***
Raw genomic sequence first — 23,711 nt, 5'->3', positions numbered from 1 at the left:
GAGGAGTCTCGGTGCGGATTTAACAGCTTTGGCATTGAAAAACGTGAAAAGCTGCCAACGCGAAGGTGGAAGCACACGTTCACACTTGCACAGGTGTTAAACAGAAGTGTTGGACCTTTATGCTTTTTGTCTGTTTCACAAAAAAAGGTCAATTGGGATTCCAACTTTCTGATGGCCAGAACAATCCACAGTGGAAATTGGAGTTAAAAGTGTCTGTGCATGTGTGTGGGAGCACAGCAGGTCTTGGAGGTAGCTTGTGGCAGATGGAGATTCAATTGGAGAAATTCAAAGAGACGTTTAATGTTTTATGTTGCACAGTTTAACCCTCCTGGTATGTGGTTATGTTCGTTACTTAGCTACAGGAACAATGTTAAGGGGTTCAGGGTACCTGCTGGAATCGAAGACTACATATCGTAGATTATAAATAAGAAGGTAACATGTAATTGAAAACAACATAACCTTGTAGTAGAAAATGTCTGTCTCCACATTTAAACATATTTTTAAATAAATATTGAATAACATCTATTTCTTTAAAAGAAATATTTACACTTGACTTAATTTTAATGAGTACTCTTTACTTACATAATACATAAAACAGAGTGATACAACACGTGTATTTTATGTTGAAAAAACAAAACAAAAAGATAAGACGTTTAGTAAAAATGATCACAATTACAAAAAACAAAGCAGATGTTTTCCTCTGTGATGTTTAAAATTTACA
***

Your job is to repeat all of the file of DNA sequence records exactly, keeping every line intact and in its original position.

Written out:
Raw genomic sequence first — 23,711 nt, 5'->3', positions numbered from 1 at the left:
GAGGAGTCTCGGTGCGGATTTAACAGCTTTGGCATTGAAAAACGTGAAAAGCTGCCAACGCGAAGGTGGAAGCACACGTTCACACTTGCACAGGTGTTAAACAGAAGTGTTGGACCTTTATGCTTTTTGTCTGTTTCACAAAAAAAGGTCAATTGGGATTCCAACTTTCTGATGGCCAGAACAATCCACAGTGGAAATTGGAGTTAAAAGTGTCTGTGCATGTGTGTGGGAGCACAGCAGGTCTTGGAGGTAGCTTGTGGCAGATGGAGATTCAATTGGAGAAATTCAAAGAGACGTTTAATGTTTTATGTTGCACAGTTTAACCCTCCTGGTATGTGGTTATGTTCGTTACTTAGCTACAGGAACAATGTTAAGGGGTTCAGGGTACCTGCTGGAATCGAAGACTACATATCGTAGATTATAAATAAGAAGGTAACATGTAATTGAAAACAACATAACCTTGTAGTAGAAAATGTCTGTCTCCACATTTAAACATATTTTTAAATAAATATTGAATAACATCTATTTCTTTAAAAGAAATATTTACACTTGACTTAATTTTAATGAGTACTCTTTACTTACATAATACATAAAACAGAGTGATACAACACGTGTATTTTATGTTGAAAAAACAAAACAAAAAGATAAGACGTTTAGTAAAAATGATCACAATTACAAAAAACAAAGCAGATGTTTTCCTCTGTGATGTTTAAAATTTACA